Apply for a Loan or Use up Savings? Make a Wise Choice.
One of the most common questions that people have about their money matters is if they should choose to take a loan for a big spend or use their savings instead. This becomes more complicated for the people who do have a decent enough amount saved up over a period of time. The decision is not an easy one, and we will need to consider many factors before arriving at a conclusion. You will have to keep your emotions aside in order to make a rational decision. There will be multiple factors to consider, including the actual cost involved if you have an emergency fund, as well as some other aspects. Let us start by looking at them one by one.
Compare the cost of capital: The real cost involved should be a key driver in making the decision of using saving vs. taking a loan. Start by looking at the return you are getting in interest on your money saved. If money is kept in a Saving Account, you are getting rather low interest on that. If your money is invested in Fixed Deposits, stock markets, or any other investment vehicle, you are probably drawing better returns.
Compare the return on your investments to how much will the loan cost you. Comparing the interest rate is just one side of the picture. Loans come with processing fees and advance interest charges etc. Pre-payment of loans will also attract some charges. Then there are the charges involved in case of missed EMIs. All these factors should be carefully understood before making the decision.
Based upon all of the above, you may want to choose the option that will cost you the least in both Short Term and Long Term.
Check up on your emergency fund: A number of people tend to consolidate their saving with their emergency fund. Unless you have both of them marked as separate, you will start to feel a bit exposed by spending savings. Taking out a Personal Loan allows you to keep aside that saving for an emergency. At first, this may seem like a rather expensive way to save up for an emergency because of the high-interest rate on loan, but then you also have to consider that not having any savings at all is also an unacceptable financial situation. Sometimes you can use your overdraft account or a credit card as an emergency solution as well.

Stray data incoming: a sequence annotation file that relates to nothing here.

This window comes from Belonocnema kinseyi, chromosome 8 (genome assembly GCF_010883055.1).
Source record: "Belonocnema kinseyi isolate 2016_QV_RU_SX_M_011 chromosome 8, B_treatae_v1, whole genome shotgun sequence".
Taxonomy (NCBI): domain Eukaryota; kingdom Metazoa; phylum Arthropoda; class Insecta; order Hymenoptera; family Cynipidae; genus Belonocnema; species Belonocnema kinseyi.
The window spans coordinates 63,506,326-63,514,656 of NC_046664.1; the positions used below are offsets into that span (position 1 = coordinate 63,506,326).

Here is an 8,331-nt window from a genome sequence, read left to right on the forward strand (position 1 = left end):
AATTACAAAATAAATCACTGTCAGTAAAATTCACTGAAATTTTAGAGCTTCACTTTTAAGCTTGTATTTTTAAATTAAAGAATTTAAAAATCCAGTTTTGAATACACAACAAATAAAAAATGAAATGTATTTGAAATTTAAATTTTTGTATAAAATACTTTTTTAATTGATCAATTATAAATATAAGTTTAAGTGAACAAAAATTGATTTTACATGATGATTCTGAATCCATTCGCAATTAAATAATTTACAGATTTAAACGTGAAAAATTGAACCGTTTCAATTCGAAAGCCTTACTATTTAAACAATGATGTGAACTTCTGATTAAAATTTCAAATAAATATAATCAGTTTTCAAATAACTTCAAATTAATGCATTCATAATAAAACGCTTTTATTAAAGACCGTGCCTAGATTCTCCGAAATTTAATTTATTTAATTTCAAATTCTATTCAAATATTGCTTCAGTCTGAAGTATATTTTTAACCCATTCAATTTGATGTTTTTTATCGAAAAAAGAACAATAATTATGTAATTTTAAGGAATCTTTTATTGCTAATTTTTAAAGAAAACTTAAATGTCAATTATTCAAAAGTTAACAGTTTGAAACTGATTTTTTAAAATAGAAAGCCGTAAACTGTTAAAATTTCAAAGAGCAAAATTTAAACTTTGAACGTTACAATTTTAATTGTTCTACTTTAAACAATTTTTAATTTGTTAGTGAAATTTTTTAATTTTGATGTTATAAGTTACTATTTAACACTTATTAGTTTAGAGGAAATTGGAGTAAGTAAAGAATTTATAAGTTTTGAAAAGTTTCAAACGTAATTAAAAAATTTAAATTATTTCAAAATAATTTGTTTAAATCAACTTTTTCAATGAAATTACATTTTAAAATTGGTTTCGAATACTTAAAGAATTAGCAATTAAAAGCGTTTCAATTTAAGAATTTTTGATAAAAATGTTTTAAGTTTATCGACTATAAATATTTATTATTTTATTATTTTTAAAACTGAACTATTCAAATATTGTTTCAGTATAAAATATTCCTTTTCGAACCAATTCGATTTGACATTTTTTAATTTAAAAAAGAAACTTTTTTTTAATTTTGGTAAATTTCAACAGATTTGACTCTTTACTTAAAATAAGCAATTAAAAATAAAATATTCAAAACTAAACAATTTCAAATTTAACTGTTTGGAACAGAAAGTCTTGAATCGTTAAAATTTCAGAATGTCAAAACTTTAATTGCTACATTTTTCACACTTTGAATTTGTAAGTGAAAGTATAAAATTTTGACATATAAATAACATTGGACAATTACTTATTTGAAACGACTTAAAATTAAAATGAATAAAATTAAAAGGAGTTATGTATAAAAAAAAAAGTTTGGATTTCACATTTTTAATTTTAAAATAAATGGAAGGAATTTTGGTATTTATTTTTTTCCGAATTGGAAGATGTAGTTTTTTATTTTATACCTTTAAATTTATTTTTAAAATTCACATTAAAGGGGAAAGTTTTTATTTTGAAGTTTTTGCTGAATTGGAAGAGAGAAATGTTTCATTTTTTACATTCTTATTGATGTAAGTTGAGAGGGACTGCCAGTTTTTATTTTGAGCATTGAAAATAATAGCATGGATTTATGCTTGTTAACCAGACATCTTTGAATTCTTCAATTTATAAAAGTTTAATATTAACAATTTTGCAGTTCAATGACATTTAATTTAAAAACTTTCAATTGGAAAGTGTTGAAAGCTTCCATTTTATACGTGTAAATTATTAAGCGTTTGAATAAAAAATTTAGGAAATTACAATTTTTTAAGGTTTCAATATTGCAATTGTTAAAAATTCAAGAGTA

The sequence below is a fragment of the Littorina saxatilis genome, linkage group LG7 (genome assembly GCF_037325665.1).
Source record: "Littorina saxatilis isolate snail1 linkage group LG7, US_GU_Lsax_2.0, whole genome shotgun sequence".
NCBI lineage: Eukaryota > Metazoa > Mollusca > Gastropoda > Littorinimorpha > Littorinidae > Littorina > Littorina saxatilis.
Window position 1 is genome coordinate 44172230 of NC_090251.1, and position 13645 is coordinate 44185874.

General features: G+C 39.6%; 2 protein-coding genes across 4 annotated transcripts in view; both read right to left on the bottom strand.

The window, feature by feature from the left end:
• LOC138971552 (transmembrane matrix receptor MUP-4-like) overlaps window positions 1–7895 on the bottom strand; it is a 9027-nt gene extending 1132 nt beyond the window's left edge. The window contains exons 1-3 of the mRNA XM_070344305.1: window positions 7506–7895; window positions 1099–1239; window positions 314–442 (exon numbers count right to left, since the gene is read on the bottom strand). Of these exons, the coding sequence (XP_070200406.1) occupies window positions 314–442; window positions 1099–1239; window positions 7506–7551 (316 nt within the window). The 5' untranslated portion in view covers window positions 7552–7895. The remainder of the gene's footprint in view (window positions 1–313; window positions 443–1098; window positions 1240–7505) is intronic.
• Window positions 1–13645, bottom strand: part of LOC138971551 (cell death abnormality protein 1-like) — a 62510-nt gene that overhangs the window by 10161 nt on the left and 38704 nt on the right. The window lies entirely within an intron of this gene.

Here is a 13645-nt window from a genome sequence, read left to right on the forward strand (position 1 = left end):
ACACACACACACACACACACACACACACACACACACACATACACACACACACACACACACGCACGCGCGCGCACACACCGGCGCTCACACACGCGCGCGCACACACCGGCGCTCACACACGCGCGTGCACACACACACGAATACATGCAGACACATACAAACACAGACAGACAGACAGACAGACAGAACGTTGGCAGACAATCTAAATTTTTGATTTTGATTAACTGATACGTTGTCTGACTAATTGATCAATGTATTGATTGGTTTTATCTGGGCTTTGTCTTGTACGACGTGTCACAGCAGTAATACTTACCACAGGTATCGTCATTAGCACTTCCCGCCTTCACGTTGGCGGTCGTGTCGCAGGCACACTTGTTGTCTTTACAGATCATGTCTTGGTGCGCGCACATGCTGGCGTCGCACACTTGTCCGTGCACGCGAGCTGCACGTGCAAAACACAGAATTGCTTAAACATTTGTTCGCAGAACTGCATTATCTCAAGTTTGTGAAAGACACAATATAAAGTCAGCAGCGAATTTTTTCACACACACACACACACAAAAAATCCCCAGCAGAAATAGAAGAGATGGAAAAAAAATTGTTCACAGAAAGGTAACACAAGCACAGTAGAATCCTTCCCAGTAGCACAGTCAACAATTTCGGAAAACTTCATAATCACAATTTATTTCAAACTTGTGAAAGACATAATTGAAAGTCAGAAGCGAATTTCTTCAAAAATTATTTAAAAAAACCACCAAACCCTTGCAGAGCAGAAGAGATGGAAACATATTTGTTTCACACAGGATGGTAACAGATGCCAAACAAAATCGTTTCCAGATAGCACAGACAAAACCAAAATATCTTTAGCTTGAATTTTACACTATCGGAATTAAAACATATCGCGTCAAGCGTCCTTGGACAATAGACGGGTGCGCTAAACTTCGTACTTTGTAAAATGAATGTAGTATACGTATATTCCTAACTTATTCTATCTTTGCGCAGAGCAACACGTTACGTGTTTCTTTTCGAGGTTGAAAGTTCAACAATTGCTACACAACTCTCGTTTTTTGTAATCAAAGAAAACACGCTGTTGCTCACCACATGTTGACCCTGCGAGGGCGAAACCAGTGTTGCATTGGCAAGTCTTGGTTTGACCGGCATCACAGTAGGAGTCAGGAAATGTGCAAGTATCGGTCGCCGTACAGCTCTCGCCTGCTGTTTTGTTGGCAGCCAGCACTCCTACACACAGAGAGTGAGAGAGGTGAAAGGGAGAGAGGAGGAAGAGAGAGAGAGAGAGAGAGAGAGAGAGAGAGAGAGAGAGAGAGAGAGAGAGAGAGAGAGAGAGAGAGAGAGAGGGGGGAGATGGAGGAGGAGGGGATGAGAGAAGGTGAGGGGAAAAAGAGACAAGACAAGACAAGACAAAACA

It is also important to be up to date on both your medical and life insurance. In case of an extreme situation, you can also consider restructuring the loan you took. Then again things may also turn out to be fine enough, and you may not encounter any emergency at all. It always pays to be responsible with your money, and you can also replenish your Savings Account if you remain disciplined. Live with the basics, and you can have your savings rebuilt or the loan repaid at a rapid pace.
Compare the effort involved: Effort involved might make it look like using the savings is a much simpler choice. If what you intend to buy can be bought on Credit Card, you can charge your card and pay it off from your savings, provided other factors remain the same. Yet there are many factors to consider here. Start with estimating the effort you took to save the money and compare it to the efforts involved in getting a loan. The picture suddenly becomes to look different. Saving the money is also more complicated psychologically than paying off a mortgage. People tend to develop an attachment to the saving they have accumulated. This makes it very difficult for them to let that money go. In case of people who have saved up money for a specific purpose, for example, to buy a car or an international holiday, things become all the more complicated.
On the contrary, you have to treat a loan EMI like an expense that you have to cover regardless of other things. People generally tend to put off savings when compared to other expenses. Simply put, saving up the money takes a lot more effort than paying off a loan because of flexibility in commitment levels involved.
Explore alternatives to your expense: This is the factor which comes like the joker in a pack of cards when you are faced with the choice between savings and loans. Consider the most common example, buying a car. A number of people save up for buying a car, and many more people tend to take out Car Loans. There is also a third choice. You can consider buying a used car. As opposed to using all your savings to buy a new car or taking a car on a big loan, you can consider buying a used car. Cars being a depreciating item cost you as low as half the price of a new car after 3-4 years. The choice becomes much simpler now; for example, you can keep all your saving with you, take out a Personal Loan, which will be about half the cost of a Car Loan and pay it off at a faster pace or with lesser EMI amount.
This way, your savings remain intact, you do not have to worry about Car Loan hypothecation and its removal, etc. You get your car in your name from day one, and there is no risk of the car being repossessed by the bank either.
The decision between using up your savings or taking out a loan is not an easy one. There is never a straightforward answer, and you have to keep many factors in mind. In-fact the best approach is to think of out-of-the-box solutions to the maximum possible extent. Remember that money management is not just about mathematical calculation. Financial decisions are as much a decision of heart as they are a decision of your head. The choice is never natural, so compare, research online, and discuss with your family and experts before you decide.
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